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Passwords or pens: preparedness is a vital habit for life

I give sanctions for forgotten passwords. A C1 the first time and then a 15 minute detention for a second offence. Password resets are reasonably rare in my classroom as a result of this, and positive support for good password choices and habits – more on which later.

This tweet has 98 likes at time of writing, which means I am not alone in having trouble with passwords being “forgotten”.

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In the tweet, like the above paragraph, I have put speech marks around “forgotten” because that’s the claim they make, yet often it’s not the case. Firstly, sometimes the error lies elsewhere – a mistyped username, for example. Students forget the username convention (how many letters of each name, what numeric prefix, whether we have included the hyphen or apostrophe in their name, something as a school we are not consistent about despite my best efforts), and therefore a password reset won’t help.

I find that this strategy works well:

  1. No password resets before the register. (This requires a DO NOW that either needs no computer use, or has an alternative activity that does. I have textbooks on the desks so they can pick one up and read about todays topic while I take the register). This rule gives the pupil more thinking time, and an incentive to remember the elusive password, and often they magically remember it, during this time.
  2. No password resets until I have watched their attempt to sign in. I often spot the error, such as a mistyped username. I also discover misconceptions here: we use Microsoft 365 and students often forget that if they have had their “365 password” reset, this will have synchronised to Windows also.
  3. If this support doesn’t result in a successful login, I will reset the password at the cost of a C1 and potential detention. I write the C1 and a note in their planner, and also get the student to take ownership of their error, by saying “I have forgotten my password”. I ensure they are disavowed of any notion that this just “happened to them” and that they made a mistake and must try harder. Passwords are, like a pen, exercise book or PE kit, a vital piece of school equipment and pupils must take responsibility for remembering it.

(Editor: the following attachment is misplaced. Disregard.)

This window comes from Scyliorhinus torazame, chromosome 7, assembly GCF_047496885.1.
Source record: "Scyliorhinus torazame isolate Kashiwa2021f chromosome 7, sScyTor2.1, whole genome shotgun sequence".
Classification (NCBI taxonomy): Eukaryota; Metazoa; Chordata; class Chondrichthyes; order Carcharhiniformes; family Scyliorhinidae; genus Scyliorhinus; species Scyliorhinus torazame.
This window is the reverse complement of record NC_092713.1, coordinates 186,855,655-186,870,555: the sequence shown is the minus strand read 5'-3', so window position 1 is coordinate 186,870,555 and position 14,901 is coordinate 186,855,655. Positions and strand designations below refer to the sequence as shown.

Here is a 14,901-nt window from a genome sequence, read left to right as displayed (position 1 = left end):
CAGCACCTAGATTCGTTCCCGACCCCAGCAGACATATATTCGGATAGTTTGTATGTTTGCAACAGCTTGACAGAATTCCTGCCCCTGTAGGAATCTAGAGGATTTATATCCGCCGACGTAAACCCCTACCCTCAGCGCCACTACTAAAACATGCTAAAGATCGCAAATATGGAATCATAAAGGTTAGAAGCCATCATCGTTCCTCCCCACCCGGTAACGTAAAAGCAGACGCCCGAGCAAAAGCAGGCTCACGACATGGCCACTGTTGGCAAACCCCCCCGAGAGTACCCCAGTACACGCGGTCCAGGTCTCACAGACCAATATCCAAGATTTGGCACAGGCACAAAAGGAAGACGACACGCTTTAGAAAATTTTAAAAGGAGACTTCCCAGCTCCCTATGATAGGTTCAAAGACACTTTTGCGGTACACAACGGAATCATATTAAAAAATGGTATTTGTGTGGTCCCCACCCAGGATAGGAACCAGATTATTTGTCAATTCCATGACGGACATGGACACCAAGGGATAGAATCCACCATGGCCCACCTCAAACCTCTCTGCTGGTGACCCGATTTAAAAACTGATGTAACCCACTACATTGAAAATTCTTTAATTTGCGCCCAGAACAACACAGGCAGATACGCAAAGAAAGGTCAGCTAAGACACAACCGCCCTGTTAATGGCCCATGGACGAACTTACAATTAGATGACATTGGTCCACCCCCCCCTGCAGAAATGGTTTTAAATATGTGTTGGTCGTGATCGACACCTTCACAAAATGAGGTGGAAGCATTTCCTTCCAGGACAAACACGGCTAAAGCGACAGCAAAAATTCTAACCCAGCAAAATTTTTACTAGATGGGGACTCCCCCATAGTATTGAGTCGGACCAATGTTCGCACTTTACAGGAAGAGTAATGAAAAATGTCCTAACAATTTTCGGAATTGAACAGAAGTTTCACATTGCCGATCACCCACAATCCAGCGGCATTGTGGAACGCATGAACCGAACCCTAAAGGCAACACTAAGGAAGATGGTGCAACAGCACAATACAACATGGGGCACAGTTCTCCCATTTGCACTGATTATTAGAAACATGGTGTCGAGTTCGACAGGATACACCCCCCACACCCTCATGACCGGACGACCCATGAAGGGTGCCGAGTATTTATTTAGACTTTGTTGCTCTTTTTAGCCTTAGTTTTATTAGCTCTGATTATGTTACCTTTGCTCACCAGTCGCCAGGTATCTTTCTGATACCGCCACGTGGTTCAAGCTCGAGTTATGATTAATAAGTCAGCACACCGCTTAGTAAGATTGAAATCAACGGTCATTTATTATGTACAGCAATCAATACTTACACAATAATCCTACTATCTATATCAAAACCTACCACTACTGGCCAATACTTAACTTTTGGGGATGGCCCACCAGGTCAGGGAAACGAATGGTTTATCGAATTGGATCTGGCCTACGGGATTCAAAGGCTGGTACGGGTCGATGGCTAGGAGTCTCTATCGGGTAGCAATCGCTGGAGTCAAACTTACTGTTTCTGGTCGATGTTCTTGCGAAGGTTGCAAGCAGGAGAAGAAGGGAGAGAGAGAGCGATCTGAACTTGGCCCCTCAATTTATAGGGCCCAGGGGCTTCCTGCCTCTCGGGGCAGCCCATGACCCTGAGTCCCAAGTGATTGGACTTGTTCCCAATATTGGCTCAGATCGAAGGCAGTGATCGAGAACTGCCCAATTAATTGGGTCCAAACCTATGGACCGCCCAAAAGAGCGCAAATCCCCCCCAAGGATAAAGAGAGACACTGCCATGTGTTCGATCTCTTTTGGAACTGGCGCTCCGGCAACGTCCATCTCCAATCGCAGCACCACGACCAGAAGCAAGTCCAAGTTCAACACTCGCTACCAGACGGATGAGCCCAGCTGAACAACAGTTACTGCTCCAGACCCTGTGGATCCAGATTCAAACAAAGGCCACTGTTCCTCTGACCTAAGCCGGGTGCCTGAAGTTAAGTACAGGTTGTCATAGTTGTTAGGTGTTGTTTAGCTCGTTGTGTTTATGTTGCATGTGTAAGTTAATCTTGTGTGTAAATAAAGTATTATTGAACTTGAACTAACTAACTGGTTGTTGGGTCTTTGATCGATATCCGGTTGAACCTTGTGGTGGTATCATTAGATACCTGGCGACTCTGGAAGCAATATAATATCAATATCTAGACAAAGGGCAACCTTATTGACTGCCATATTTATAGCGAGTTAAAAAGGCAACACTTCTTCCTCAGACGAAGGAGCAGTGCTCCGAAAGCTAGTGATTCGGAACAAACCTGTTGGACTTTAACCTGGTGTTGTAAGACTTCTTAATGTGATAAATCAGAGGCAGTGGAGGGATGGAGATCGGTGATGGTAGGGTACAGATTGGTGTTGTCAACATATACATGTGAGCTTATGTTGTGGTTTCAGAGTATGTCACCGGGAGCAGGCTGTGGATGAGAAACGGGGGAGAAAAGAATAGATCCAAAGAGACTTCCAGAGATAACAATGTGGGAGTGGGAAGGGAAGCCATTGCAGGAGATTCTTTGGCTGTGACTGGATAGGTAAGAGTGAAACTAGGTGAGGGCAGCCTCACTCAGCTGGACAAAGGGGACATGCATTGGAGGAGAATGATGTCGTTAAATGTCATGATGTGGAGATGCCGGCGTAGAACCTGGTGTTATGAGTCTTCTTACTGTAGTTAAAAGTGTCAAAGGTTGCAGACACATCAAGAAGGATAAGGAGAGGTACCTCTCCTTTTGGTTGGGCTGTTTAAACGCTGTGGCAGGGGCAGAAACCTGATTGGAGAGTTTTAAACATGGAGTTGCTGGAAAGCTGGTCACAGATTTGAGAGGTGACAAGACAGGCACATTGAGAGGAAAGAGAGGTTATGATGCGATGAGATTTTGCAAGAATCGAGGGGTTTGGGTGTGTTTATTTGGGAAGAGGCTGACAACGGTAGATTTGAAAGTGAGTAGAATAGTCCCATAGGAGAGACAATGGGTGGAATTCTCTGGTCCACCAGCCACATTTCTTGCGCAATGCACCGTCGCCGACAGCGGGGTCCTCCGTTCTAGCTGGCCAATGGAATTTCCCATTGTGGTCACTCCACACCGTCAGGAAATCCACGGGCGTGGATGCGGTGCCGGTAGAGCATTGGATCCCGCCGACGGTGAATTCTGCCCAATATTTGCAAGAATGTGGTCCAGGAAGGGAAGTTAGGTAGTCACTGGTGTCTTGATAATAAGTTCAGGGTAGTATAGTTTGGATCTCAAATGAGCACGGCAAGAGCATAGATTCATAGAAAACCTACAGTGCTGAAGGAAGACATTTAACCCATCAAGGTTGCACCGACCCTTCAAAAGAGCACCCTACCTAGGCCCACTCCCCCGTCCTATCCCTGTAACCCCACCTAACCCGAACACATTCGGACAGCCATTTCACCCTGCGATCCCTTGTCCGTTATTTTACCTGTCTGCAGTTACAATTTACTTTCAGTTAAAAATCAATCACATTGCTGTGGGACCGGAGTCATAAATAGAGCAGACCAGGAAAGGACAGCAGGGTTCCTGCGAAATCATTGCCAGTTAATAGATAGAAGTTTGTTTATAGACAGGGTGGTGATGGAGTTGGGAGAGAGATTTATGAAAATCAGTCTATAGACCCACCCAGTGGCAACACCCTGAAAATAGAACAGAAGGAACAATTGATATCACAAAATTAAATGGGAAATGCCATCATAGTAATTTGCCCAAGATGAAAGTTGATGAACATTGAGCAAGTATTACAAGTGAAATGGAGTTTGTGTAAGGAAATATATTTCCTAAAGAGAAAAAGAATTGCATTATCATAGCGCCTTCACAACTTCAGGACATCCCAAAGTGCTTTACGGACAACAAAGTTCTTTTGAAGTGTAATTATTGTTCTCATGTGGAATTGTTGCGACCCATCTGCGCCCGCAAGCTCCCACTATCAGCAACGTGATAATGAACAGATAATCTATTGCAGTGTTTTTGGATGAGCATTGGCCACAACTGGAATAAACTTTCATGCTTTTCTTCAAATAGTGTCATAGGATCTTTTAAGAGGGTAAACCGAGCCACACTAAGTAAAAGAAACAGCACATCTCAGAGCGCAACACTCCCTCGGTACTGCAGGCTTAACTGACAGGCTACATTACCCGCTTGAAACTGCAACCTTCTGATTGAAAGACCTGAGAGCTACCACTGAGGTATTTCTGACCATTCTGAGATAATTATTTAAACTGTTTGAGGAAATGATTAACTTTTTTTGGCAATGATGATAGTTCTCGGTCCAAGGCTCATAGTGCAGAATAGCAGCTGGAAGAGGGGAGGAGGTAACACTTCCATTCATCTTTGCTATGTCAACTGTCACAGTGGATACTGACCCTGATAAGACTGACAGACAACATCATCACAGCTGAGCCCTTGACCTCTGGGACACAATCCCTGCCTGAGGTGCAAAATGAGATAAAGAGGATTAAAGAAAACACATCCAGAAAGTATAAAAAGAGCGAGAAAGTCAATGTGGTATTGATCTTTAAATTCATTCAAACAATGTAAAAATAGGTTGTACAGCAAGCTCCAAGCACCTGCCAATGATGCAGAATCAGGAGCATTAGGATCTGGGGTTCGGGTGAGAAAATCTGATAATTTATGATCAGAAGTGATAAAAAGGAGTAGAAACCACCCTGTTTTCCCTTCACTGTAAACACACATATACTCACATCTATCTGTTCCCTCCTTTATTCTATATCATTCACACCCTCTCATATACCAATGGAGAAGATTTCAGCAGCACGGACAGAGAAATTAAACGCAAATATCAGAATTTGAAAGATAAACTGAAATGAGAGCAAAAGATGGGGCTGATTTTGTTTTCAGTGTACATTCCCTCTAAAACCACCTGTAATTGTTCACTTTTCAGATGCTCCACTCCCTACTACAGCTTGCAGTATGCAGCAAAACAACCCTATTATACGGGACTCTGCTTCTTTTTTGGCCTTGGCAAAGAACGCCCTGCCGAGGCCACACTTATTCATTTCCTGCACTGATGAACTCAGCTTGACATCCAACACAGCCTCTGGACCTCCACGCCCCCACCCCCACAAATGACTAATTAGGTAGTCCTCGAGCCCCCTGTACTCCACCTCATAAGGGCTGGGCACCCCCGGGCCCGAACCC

Good password choices

I get about one or two resets a week by this time in the year (December), out of over 300 students I see weekly. I think that’s a good rate, I know in the replies to my above tweet that other teachers have it worse. Maybe my September teaching and sanctions regime is working. In September’s first lesson I teach good password “hygiene”, basically:

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  1. Choose a strong but memorable password. I insist on the adjective-noun-pad method, resulting in easy to remember but hard to guess combinations like Redgoose12 or Fluffyrat96.
  2. Write username and a password hint in your planner. A hint for Redgoose12$ might be r.g.phb$ (because BFF Phoebe lives at number 12).
  3. I give a second-lesson no-C1 grace period for forgetting passwords in Year 7 but remind them it will be a C1 next time.

I show this on the board to help with password choices, what would you choose from this list?

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Preparedness

Whether it’s a pen, PE kit or password, if it’s an important piece of equipment, the pupils should get into the habit of coming to school with it. As shown above, once I have taught the necessary skills of choosing and remembering a password, sanctions are a vital extrinsic motivator to ensure they use those skills. Today it’s a pen or a password, tomorrow it will be (as I said on Twitter here) steel-toecapped boots, a security badge or, well, a password. We’re in the business of inculcating skills for life, so let’s get on with it.

By mraharrisoncs

Head of Computing and Digital Strategy Lead,
WHGS, a United Learning school.
CAS Master Teacher.

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